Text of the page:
To say that we want capitalism before we know how we will organize it is putting the cart before the horse. Even Adam Smith knew this -- and he wrote extensively about it, as it turns out. (This is a problem that Milton Friedman neglects almost totally in all his antihistorical glory.)

And let's all remember that when times aren't good they are bad. No economic panacea can eliminate the swings. A nascent redistributive politics is an unfortunate necessity in such times. Sometimes it works to the advantage of capitalists. Sometimes against. We have already seen what the other extreme can do. Over time, in Europe, North America, and parts of Asia, everyone wins because we have strong and resilient institutions that protect our freedom to choose.

There are greater imperatives to those capitalists who hold court with power than romantic notions of free markets -- particularly when the whiff of social instability and the smell of their own burning arses is in the air. I thought this was self-evident to most folks.

Once things settle down, we'll all realize that countries like Canada and the US weren't even close to having core freedoms eroded -- at least not any more or less than before. And just as some say we have never had free markets, so we have never had truly free societies. We are always bound in some way to an imposed order...whether by a monarch or the tyranny of the majority.

Capitalism is an idea. It is an ideology that is philosophically incomplete. It is not, nor will it ever be, a perfect reality. It is a living project much like democracy. As an economic operating principle, it happens to complement an organized democratic society better than anything else. But it also has inherent within it some logical contradictions that cause friction in more than just political terms, and these contradictions must be managed by rational people. This is not a cryptic apology for socialism -- it is a fact of modern statecraft in the West.

The choices people make are the reality. Their priorities dictate the give and take. Like I said, one can always seperate from the mob and build one's own anarchic utopia, but the pressures of social dynamics will soon challenge the new "status quo". And you're back to square one.

Me musing...

PS: Solfest, I actually forgot my coffee this morning! LOL!

Solfest said...

You guys seem real serious; I'm staying out of this. Remember to play nice.

It is dangerous to adopt someone else’s theories about life, politics, and economics so I will post my own "manifesto" some time soon.

I do not believe in Ayn Rand's objectivism verbatim, I just found parts that spoke to me.

My “life” thesis is derived from a combination of wisdom from Solomon, Jesus, Rand, Friedman, Kiyosaki, Buffett, Graham, Templeton, Drucker, and probably a few others I can’t remember right now.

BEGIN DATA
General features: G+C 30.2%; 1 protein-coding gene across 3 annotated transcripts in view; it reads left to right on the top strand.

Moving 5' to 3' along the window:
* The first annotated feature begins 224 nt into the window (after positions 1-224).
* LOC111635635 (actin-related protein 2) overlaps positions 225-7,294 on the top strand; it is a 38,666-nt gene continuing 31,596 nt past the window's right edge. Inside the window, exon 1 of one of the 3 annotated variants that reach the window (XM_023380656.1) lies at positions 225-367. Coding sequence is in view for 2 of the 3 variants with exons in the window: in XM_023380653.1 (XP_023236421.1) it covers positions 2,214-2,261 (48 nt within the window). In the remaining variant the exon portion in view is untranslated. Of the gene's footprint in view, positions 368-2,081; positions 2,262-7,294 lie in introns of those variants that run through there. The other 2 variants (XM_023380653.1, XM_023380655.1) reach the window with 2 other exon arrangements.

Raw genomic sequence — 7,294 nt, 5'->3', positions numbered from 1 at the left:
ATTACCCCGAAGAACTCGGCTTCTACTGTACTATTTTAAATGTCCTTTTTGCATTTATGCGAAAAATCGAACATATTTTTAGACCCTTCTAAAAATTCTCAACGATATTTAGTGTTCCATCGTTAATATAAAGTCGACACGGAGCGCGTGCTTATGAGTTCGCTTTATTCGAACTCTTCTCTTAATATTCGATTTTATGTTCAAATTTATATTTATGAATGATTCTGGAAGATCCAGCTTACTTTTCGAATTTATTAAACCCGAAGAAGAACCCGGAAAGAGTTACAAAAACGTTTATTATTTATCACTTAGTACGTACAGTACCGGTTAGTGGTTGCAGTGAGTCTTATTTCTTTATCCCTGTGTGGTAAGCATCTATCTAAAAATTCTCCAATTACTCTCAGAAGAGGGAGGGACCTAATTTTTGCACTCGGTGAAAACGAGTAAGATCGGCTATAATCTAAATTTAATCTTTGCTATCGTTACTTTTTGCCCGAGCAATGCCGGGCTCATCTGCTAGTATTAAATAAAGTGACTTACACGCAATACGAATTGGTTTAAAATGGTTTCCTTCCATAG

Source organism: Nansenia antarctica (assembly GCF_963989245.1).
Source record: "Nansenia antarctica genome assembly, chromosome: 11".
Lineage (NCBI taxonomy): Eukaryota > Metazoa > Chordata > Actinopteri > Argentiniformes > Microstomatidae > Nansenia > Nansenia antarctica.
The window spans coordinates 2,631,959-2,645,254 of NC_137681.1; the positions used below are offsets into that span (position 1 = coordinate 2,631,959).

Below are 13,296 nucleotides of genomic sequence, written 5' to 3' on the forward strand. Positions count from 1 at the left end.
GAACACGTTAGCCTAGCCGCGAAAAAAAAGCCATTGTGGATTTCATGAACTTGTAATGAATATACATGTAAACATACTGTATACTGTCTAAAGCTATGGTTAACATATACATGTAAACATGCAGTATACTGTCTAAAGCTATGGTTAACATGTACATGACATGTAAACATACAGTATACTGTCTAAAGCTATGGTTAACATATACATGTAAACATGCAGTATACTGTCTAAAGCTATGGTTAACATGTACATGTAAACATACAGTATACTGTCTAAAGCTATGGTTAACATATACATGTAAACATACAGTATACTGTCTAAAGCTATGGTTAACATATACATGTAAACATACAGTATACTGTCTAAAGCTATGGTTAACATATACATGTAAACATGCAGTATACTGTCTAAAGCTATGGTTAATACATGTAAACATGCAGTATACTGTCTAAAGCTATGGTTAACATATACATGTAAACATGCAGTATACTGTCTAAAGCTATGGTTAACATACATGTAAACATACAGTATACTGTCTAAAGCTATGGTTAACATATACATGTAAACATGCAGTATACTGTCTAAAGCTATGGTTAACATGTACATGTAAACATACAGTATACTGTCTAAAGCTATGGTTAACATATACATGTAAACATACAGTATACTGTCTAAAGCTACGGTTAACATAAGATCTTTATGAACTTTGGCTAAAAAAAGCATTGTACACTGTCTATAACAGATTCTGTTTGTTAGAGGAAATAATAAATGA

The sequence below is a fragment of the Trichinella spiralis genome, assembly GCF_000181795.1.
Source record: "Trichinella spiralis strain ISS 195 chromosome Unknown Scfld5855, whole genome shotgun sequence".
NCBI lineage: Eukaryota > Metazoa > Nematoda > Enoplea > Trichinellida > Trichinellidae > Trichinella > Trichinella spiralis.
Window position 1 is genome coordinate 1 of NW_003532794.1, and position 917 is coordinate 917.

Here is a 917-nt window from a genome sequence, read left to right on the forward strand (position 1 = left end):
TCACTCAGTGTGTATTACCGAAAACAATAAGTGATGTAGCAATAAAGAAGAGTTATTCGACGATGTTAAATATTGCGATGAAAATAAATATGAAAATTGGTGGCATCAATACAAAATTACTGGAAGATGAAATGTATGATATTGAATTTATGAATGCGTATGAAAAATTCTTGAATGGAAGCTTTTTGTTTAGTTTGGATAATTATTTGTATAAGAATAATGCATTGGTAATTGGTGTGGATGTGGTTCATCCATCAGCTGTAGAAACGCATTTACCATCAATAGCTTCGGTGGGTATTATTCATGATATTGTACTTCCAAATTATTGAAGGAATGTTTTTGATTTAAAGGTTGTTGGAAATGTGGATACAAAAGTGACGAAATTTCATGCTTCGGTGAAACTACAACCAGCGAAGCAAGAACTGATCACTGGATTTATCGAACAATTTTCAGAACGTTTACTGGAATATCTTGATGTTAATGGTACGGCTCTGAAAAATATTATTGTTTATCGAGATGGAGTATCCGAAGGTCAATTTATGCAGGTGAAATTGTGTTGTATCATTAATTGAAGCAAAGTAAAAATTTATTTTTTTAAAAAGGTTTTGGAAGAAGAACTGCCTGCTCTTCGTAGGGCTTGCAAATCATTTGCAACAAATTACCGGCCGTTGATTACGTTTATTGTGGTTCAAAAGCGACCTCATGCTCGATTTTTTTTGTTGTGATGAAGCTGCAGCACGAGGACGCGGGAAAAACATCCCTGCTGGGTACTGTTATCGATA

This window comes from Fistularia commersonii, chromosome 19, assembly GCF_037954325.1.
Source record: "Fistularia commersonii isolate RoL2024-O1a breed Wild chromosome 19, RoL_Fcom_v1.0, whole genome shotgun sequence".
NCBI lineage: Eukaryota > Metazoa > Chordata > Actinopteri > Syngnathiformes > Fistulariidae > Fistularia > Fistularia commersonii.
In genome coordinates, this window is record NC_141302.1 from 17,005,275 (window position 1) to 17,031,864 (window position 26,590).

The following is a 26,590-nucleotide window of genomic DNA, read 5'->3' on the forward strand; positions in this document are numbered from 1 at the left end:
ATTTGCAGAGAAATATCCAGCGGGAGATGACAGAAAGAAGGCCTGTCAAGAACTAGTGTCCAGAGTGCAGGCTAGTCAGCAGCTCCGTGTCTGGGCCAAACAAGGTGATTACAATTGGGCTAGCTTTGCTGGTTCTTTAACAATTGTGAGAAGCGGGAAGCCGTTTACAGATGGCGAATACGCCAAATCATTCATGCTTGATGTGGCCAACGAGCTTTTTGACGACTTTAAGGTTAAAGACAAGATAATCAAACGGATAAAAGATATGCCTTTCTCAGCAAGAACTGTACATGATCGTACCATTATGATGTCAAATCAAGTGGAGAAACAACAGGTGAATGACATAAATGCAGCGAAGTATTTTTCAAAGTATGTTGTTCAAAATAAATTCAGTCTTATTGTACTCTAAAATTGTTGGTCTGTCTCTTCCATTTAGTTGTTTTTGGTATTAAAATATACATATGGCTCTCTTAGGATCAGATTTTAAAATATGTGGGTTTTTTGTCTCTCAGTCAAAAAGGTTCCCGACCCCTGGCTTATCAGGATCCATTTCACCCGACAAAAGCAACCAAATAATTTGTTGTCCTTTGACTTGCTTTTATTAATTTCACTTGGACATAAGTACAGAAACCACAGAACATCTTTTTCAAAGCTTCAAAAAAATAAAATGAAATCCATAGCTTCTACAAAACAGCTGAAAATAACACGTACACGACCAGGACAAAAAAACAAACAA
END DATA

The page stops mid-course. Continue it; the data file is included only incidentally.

That group would make for an interesting dinner party wouldn’t they.

Market is starting to tank so I must go stare at charts now.

J the FX Wizard said...

thelonelytrader, well said. I agree with much of what you've said. You are right we'll be always (and should be) bound to some rules of order. Rules need to be enforced and therefore there must be an enforcer, so I don't mean to belittle the importance of government.

I guess what it comes down to is that there are perfect theories (or at least good ones) but imperfect people. Someone will always take advantage of an opportunity even if it has to be done in a corrupt way. Which is why I think the role of government is so important. In light of all the problems that we've witnessed lately, I would say we should definitely have laws that demand more transparency, but nothing will be perfect.

You are right. Capitalism is an idea. The thing I like about that idea is that it allows me the little guy to contribute to society and profit from doing it. So I guess to some things up, I still maintain that capitalism as an idea is sound. People are by nature not good...I'm still a capitalist.

Its late. I'm not sure if I've put down anything cohesive.

We shall see in the morning.
I enjoyed your comments by the way.

thelonelytrader said...

J, AMEN brother! That's why I'm so thankful I live in North America. (I say North America in deference to the Canadians that lurk here -- I'm an out-of-the-closet Canadian wannabe.)

I aspire to be a capitalist -- I don't actually own a factory or produce or accumulate anything of significance...yet.

But one day...

thelonelytrader said...

"My “life” thesis is derived from a combination of wisdom from Solomon, Jesus, Rand, Friedman, Kiyosaki, Buffett, Graham, Templeton, Drucker..."

And you say I'm real serious? A little like the "pot calling the kettle", dontcha think?

;)